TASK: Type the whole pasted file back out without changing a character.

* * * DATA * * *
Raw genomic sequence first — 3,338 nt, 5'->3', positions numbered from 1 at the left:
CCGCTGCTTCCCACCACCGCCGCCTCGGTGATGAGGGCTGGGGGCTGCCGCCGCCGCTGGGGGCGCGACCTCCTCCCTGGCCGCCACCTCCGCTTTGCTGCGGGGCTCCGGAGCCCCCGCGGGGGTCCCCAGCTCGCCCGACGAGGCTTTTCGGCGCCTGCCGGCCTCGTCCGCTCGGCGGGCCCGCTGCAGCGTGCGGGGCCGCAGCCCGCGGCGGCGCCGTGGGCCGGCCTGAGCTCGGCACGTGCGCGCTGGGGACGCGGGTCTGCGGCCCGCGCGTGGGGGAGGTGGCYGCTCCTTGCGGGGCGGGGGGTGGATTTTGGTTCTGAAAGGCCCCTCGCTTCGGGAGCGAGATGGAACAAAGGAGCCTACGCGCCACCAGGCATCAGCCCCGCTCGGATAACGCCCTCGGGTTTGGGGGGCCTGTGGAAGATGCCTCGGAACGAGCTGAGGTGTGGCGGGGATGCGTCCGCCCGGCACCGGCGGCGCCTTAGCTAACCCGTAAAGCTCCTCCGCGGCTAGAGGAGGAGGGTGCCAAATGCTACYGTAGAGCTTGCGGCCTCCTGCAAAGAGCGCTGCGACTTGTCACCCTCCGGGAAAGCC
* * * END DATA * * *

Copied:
Raw genomic sequence first — 3,338 nt, 5'->3', positions numbered from 1 at the left:
CCGCTGCTTCCCACCACCGCCGCCTCGGTGATGAGGGCTGGGGGCTGCCGCCGCCGCTGGGGGCGCGACCTCCTCCCTGGCCGCCACCTCCGCTTTGCTGCGGGGCTCCGGAGCCCCCGCGGGGGTCCCCAGCTCGCCCGACGAGGCTTTTCGGCGCCTGCCGGCCTCGTCCGCTCGGCGGGCCCGCTGCAGCGTGCGGGGCCGCAGCCCGCGGCGGCGCCGTGGGCCGGCCTGAGCTCGGCACGTGCGCGCTGGGGACGCGGGTCTGCGGCCCGCGCGTGGGGGAGGTGGCYGCTCCTTGCGGGGCGGGGGGTGGATTTTGGTTCTGAAAGGCCCCTCGCTTCGGGAGCGAGATGGAACAAAGGAGCCTACGCGCCACCAGGCATCAGCCCCGCTCGGATAACGCCCTCGGGTTTGGGGGGCCTGTGGAAGATGCCTCGGAACGAGCTGAGGTGTGGCGGGGATGCGTCCGCCCGGCACCGGCGGCGCCTTAGCTAACCCGTAAAGCTCCTCCGCGGCTAGAGGAGGAGGGTGCCAAATGCTACYGTAGAGCTTGCGGCCTCCTGCAAAGAGCGCTGCGACTTGTCACCCTCCGGGAAAGCC